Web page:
No rentals for communal farmers, only AI and A2 farmers will be charged


Lands Minister Douglas Mombeshora says communal farmers will not be charged any land rentals but new farmers who were allocated land as either A1 or A2 farmers will be charged land rental and unit tax because the land belongs to the state so they cannot continue to use it for free.

He told Parliament that A1 farmers, whose ploys average six hectares, will be charged a standard land rental of $10 a year and a unit tax of $5 a year making a total of $15 a year.

A2 farmers, who are medium to large-scale commercial farmers, will be charged a rental of $3 per hectare and unit tax of $2 per hectare making a total of $5 a hectare.

The move is aimed at making sure that farmers utilise the land and those who cannot afford should give way to those who are interested in making farming a business.

A lot of people have taken over land as weekend farms or for speculation with some being accused of renting out the farms.


Q & A:


DR. KEREKE: My question is directed to the Minister of Lands and Rural Resettlement. There has been a pronouncement that a taxation system has been introduced for communal lands as well as A2 and A1. The constituents seek an explanation on the actual policy position and the mechanics of doing so in light of the fact that during the Lancaster and Donor Conference later in the 1990s, it was the policy position that the yesteryear colonizers will fund the repayment to previous illegal owners of our farms?

THE MINISTER OF LANDS AND RURAL RESETTLEMENT (DR. MOMBESHORA): I want to thank Hon. Dr. Kereke for asking that question because I realize that there has been a lot of confusion and wrong statements have been issued especially in the print media. Let me just first say there are two things that we pronounced – land rental and unit tax. In short unit tax was being charged already by Ministry of Local Government, Public Works and National Housing. All what has changed is that the Ministry of Lands and Rural Resettlement would be collecting unit tax on behalf of Ministry of Local Government, Public Works and National Housing.

The second issue is land rentals. We have introduced the land rentals because all agricultural land belongs to the state. All land that has been acquired for agriculture by the state can only be utilised or owned through an offer letter, lease or permit. A permit is issued to A1 farmers. Offer letters and leases are issued to A2 farmers. Those who hold title deeds are not affected by this new policy. We are saying it is not fair that I use land that belongs to the State for free yet somebody who requires that land does not have access to that land, is also not having anything to use it and is the same with someone who is using that land.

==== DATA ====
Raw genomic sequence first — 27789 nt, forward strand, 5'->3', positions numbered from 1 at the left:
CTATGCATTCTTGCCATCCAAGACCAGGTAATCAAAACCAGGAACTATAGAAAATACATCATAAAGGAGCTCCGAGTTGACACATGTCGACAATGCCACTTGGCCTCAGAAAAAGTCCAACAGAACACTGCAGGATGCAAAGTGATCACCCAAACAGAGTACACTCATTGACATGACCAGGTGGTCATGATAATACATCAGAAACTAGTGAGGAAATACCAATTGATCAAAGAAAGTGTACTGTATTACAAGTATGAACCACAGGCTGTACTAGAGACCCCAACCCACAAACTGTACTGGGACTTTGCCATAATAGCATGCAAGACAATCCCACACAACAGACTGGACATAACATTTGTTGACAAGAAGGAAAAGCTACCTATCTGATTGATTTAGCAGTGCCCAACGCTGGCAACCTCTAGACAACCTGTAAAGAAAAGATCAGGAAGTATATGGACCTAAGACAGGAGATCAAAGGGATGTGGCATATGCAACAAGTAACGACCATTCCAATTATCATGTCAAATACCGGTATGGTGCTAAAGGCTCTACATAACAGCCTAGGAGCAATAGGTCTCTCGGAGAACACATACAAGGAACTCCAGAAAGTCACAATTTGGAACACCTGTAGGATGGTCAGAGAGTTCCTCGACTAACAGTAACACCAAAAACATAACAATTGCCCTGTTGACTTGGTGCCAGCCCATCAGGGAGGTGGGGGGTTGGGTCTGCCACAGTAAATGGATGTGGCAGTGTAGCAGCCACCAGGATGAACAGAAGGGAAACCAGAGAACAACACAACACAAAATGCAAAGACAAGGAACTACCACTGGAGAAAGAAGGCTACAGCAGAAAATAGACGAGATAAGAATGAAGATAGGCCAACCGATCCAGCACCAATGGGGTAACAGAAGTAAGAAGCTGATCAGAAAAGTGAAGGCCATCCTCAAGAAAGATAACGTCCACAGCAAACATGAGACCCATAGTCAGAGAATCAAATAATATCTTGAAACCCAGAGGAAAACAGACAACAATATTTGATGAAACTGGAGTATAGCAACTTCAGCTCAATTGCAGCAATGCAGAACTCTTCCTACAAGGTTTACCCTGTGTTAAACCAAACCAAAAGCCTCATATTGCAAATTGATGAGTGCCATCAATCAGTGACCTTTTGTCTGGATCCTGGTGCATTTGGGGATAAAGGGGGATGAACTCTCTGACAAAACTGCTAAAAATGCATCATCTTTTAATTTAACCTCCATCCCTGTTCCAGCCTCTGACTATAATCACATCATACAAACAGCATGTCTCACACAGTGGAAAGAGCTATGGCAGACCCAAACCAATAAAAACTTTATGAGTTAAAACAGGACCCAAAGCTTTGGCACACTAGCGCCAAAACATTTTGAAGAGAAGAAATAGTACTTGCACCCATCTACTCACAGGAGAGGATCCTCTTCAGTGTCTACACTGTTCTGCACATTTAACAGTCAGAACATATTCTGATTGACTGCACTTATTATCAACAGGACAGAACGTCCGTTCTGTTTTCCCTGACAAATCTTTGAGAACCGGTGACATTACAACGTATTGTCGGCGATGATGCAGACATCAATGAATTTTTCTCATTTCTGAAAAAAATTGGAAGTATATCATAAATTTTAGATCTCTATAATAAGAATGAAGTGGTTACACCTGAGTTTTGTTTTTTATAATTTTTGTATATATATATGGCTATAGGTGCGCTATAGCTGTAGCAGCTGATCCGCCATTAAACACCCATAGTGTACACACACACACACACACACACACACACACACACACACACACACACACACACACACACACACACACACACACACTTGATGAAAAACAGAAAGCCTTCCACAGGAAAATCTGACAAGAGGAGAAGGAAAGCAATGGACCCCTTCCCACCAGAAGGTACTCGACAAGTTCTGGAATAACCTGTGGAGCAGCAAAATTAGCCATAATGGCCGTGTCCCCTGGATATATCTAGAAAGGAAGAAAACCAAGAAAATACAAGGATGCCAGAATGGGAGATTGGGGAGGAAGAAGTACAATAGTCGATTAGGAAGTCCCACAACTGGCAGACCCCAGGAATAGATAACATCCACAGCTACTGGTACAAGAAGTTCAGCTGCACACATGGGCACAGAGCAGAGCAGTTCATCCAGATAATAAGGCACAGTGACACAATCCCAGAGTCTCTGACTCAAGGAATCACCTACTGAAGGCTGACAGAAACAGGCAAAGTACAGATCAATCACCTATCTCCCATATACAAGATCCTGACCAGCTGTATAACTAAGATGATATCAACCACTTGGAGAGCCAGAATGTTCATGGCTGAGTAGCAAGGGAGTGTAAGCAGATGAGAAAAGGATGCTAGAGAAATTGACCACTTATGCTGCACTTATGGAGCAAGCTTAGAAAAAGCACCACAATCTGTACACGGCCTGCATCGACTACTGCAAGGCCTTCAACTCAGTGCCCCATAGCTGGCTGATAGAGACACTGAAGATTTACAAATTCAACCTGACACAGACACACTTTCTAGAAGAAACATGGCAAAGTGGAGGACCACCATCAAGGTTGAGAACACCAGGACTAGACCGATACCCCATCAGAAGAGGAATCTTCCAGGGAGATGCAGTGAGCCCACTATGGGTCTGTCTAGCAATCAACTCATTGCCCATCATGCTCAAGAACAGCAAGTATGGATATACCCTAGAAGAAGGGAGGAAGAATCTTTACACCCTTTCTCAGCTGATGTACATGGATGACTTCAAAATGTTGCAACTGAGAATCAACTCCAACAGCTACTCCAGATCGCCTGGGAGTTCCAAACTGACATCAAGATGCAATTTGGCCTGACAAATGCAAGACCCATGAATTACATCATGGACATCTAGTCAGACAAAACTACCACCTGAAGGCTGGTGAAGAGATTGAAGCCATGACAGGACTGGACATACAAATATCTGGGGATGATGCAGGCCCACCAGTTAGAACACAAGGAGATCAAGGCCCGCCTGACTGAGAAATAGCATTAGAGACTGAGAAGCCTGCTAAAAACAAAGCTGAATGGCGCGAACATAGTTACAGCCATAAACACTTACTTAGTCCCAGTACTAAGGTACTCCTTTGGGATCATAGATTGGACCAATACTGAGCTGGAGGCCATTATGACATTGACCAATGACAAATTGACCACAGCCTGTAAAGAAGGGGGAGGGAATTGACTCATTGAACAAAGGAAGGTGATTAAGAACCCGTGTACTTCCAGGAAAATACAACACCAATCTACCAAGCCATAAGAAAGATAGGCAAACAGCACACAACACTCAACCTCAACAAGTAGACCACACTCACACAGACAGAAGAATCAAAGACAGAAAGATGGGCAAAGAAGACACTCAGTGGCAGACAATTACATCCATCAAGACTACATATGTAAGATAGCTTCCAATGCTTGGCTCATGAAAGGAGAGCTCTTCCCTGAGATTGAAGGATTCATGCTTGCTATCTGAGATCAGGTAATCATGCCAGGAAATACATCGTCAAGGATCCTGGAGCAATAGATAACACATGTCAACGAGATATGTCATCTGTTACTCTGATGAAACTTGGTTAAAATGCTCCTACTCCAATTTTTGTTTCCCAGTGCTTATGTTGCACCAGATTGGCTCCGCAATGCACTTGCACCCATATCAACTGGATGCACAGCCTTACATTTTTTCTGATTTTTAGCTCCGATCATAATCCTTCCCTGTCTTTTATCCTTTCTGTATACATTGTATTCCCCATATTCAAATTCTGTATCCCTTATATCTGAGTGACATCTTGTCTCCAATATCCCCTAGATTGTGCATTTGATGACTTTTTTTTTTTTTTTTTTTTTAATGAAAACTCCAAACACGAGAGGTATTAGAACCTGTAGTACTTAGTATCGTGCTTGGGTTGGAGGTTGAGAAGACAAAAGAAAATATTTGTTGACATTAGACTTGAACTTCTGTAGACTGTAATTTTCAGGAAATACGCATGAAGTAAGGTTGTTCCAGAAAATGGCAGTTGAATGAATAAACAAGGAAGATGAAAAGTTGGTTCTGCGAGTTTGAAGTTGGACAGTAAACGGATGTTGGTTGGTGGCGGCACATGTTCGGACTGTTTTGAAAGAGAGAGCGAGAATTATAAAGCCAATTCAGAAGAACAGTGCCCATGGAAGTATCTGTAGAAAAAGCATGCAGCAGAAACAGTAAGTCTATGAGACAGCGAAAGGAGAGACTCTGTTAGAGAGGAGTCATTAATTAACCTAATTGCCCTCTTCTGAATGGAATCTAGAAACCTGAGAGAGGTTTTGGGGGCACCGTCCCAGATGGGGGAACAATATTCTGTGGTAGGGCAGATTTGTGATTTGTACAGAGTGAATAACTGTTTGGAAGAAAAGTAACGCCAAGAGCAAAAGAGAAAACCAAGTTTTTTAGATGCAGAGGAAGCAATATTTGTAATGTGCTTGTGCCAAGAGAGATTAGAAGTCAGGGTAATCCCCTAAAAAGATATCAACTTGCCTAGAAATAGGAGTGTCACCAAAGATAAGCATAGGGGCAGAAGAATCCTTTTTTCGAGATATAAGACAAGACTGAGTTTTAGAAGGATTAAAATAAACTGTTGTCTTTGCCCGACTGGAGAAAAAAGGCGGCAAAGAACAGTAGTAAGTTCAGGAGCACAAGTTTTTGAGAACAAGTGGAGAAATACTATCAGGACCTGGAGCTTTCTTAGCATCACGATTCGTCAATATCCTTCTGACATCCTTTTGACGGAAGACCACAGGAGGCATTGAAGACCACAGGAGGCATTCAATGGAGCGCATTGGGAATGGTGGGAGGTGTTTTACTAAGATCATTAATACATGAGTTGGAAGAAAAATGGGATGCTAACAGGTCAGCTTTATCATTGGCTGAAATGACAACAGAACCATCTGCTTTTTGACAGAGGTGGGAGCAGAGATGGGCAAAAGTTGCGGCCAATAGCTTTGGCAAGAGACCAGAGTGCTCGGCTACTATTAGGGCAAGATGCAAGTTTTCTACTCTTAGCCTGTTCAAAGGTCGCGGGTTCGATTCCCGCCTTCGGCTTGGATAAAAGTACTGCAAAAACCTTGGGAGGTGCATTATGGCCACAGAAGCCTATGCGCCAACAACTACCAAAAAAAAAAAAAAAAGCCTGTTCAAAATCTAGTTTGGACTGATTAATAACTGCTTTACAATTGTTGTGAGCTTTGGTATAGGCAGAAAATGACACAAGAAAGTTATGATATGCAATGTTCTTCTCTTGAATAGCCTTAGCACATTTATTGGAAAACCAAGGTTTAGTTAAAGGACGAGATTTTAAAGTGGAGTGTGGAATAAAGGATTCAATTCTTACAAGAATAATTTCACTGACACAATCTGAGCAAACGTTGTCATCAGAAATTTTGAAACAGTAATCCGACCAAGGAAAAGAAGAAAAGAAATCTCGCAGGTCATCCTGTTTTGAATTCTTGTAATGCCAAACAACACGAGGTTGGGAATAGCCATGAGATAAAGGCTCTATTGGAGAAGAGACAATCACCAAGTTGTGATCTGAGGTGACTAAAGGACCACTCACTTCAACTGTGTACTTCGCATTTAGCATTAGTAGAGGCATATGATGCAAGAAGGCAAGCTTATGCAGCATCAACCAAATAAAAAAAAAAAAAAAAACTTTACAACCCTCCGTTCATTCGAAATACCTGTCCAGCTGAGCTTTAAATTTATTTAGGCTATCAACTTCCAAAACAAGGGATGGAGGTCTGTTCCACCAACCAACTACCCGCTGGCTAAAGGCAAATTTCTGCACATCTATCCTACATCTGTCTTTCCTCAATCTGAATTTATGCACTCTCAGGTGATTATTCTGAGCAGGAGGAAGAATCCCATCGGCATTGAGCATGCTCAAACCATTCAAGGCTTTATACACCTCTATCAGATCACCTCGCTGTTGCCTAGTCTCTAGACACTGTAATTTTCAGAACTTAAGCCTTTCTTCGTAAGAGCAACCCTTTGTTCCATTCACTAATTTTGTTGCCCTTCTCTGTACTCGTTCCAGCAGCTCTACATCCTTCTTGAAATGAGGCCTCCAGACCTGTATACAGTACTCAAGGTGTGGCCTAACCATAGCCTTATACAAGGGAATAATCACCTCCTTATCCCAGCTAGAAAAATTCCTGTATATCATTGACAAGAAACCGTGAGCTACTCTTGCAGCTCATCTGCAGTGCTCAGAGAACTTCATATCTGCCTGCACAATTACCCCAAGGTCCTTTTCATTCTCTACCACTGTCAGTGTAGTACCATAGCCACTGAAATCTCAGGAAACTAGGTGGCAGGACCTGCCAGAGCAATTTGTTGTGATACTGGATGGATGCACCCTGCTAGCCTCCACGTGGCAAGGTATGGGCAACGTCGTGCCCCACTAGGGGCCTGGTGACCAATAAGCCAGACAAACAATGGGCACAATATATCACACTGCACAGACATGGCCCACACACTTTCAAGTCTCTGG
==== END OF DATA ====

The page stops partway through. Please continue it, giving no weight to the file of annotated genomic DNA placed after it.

Land rentals are going to be charged separately and at different rates for A2 and A1 farmers. For A1 farmers, the land rentals would be charged at the rate of $10 per annum. It is a flat fee. The unit tax is $5 per annum. Therefore, the total amount required for both land rentals and unit tax would be $15 per annum per household. For the A2 model, the land rentals would be charged per hectare at the rate of $3 per hectare per annum and the unit tax would be $2 per hectare per annum. When you combine the unit tax and the land rental, it will be a total of $5 per hectare per annum. These have got different sizes and you pay according to the size of land that you will be utilising. I thank you.

DR. KEREKE: My supplementary question is whether it is fact that communal land is also affected by the taxation system and also clarification on whether there is a change in Government’s policy on us as Zimbabweans paying the yesteryear colonisers or there is still the same policy position that the international community will have to pay for compensation of past settlers?

Dr. MOMBESHORA: Communal land will not be charged land rentals. Those are exempted. As for compensation, it is Government’s policy that all acquired land will not be compensated for but only improvements will be compensated for by Government.


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Charles Rukuni
The Insider is a political and business bulletin about Zimbabwe, edited by Charles Rukuni. Founded in 1990, it was a printed 12-page subscription only newsletter until 2003 when Zimbabwe's hyper-inflation made it impossible to continue printing.


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